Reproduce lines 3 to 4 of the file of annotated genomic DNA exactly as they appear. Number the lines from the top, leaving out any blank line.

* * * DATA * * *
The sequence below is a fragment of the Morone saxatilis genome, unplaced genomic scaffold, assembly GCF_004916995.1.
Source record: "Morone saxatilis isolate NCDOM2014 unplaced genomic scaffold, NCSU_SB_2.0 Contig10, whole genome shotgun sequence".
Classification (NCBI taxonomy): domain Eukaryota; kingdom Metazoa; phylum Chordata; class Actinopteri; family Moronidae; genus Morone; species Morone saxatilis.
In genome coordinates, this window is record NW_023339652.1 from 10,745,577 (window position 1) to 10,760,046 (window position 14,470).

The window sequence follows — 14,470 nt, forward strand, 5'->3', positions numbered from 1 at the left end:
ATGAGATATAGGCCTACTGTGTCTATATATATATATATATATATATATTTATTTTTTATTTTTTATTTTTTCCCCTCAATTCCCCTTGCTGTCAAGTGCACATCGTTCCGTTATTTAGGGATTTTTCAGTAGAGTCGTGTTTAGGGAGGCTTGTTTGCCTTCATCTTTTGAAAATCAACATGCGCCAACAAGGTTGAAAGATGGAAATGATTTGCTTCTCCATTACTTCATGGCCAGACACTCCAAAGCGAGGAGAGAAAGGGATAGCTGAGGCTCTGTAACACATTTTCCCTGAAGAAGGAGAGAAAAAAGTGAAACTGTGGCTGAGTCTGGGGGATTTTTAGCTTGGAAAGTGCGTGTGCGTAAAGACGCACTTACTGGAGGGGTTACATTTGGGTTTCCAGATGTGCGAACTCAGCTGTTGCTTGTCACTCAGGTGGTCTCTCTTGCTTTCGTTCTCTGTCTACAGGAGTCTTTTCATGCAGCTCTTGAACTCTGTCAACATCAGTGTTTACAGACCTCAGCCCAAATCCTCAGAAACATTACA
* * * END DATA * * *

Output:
Classification (NCBI taxonomy): domain Eukaryota; kingdom Metazoa; phylum Chordata; class Actinopteri; family Moronidae; genus Morone; species Morone saxatilis.
In genome coordinates, this window is record NW_023339652.1 from 10,745,577 (window position 1) to 10,760,046 (window position 14,470).